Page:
Love, victorious or vulnerable

“To love at all is to be vulnerable. Love anything, and your heart will certainly be wrung and possibly broken. If you want to make sure of keeping it intact, you must give your heart to no one, not even to an animal. Wrap it carefully round with hobbies and little luxuries; avoid all entanglements; lock it up safe in the casket or coffin of your selfishness. But in that casket—safe, dark, motionless, airless—it will change. It will not be broken; it will become unbreakable, impenetrable, irredeemable.” ~ C.S. Lewis

First of all, let me say that this is a beautiful quote. I stumbled across it the other day, and it really made me stop and think. And I agree with it. I do. At least, I agree with it on one hand. But on the other hand, I struggle with it. Not in concept but in connotation.

To me, this is kind of a dreary take on love. It’s true. Yes, it’s very true.  And Love is a very serious thing. It’s very sobering. And it’s a huge responsibility. And it’s an action. Yes. Yes. Yes. Yes. Check to all of the above. But love and joy go hand in hand. Granted, joy doesn’t always mean you’ll be happy, but even in the direst circumstances the truly joyful should be able to remain joyful. It’s all about perspective.

And that’s the way I feel about love.

Love takes perspective. If you don’t have perspective on love, you’ll think either everyone loves you or everyone hates you. You’ll see the world through rose-colored glasses or you’ll live your life in the gray shades of the abandoned.

Situation: Jane and Jill disagree on some topic (it doesn’t matter what it is)

Perspective 1: Jane knows Jill loves her 100%, and Jill knows Jane loves her 100%, and when they disagree, neither of them know how to handle it and their friendship falls apart.

Perspective 2: Jane thinks everyone hates her, and Jill thinks everyone hates her, and even though they’re friends, they’ve always been too scared to really share anything with each other because they assume they hate each other no matter how much each of them denies it. So not only do they not know when they disagree with each other, they never actually build their friendship, and they sink deeper into depression daily.

Perspective 3: Jane loves Jill, and Jill loves Jane, but they both realize the neither of them are perfect. So when they disagree (which happens a lot), they have faith in their friendship, that it will withstand the small bumps of life, and love each other enough to work through what they disagree on, and their friendship turns out deeper and stronger than it was before they disagreed.

It looks simple in writing but in practice it’s harder. And in a relationship that’s more like Jack and Jill (as opposed to Jane and Jill) it gets infinitely more complicated, but the same rules still apply.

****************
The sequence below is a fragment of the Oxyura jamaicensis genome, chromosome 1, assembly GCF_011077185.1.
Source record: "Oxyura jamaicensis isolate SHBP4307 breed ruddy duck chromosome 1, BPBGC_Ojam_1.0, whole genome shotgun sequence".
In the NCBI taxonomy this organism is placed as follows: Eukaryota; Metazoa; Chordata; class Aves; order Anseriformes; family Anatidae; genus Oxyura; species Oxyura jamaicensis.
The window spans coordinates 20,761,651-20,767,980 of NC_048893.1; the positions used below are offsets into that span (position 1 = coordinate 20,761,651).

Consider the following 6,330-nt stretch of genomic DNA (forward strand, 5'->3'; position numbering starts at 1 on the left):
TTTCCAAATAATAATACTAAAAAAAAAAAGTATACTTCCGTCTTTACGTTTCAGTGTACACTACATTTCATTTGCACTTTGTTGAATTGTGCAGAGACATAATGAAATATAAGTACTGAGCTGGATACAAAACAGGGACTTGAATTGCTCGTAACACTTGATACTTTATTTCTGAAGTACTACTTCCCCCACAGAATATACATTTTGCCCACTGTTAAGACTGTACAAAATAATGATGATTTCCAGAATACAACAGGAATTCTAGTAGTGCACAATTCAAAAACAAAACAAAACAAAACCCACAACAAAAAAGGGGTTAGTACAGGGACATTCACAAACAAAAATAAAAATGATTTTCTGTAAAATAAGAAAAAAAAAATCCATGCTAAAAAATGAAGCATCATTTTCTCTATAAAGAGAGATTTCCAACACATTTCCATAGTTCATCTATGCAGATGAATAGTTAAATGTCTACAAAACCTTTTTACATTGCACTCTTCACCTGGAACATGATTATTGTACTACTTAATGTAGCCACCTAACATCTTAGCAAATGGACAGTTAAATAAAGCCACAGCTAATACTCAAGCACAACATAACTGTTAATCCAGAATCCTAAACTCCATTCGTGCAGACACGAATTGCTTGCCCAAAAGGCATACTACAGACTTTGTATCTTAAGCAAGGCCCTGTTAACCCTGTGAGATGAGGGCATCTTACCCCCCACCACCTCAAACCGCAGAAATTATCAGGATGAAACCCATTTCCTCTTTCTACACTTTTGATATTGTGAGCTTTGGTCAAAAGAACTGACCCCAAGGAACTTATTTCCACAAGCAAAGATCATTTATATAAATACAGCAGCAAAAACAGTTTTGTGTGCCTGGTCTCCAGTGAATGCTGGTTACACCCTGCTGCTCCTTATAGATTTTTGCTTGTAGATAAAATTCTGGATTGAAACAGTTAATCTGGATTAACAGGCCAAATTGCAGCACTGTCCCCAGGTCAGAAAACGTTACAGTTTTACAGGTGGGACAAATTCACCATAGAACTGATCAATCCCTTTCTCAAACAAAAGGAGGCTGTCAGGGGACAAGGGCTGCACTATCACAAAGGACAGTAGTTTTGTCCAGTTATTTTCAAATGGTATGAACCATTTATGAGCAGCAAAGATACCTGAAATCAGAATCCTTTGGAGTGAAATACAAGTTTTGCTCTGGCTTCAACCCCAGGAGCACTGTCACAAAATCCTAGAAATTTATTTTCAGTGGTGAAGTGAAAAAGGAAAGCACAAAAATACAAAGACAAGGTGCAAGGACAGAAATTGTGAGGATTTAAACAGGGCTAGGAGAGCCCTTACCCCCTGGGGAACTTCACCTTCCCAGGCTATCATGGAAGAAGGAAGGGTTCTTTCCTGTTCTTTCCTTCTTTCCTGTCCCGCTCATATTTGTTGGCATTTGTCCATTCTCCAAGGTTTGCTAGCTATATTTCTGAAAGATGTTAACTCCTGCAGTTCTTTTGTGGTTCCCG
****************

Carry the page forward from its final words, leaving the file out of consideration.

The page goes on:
Nobody’s perfect. And that means that no love is perfect either. But just because someone disappoints you doesn’t mean they love you less. And conversely just because someone does something nice for you doesn’t mean they love you more.

Absolute love is beyond the realm of human imagination.

And I think that’s where some of our trouble begins: we expect absolute love from each other. But people aren’t absolute. And trying to grasp the things that are absolute is impossible. The finite trying to comprehend the infinite is a wasted effort.

We can only do the best we can.

So let’s look at Mr. Lewis’s statement again. Basically he’s saying that if you don’t want to get hurt, don’t love anyone. Which is true. And he’s also saying that if you lock your heart away, you’ll turn into a big meany. Which is also true. I agree 100% with his entire statement. But I still hold that this is a far too stiff-upper-lip, defeatist mentality opinion of love to leave it at that.

Love is never defeatist. Love is victorious. And instead of focusing on how much Love hurts (which it does), focus on the Joy you receive from it. Maybe it’s not popular to be unswooning and steady in love. Maybe it’s not perceived as romantic to cry for a little while but then get on with your life. Maybe you’ll be thought of as cold-hearted if you are able to manage your emotions to the point where you can function in life when your relationship circumstances are less than perfect.

But that is victorious love, the kind of love Westley spoke of in The Princess Bride: “Death cannot stop true love. All it can do is delay it for a while.”

And while I should probably be shot for using a quote from The Princess Bride to respond to a quote by the legendary C.S. Lewis, I still feel that they are relevant. Because you can look at Love either as a challenge in an opportunity or an opportunity in a challenge. But that choice is up to you.

A.C. Williams

Amy Williams left a lucrative career in marketing to write novels about space cowboys, clumsy church secretaries, American samurai, and alternate dimensions. Along the way, she also discovered a passion for teaching other creative professionals how to use technology to make life easier. Through video instruction or one-on-one coaching, she teaches software, blogging, basic graphic design, and many other useful skills that help creative entrepreneurs get stuff done minus the frustration.

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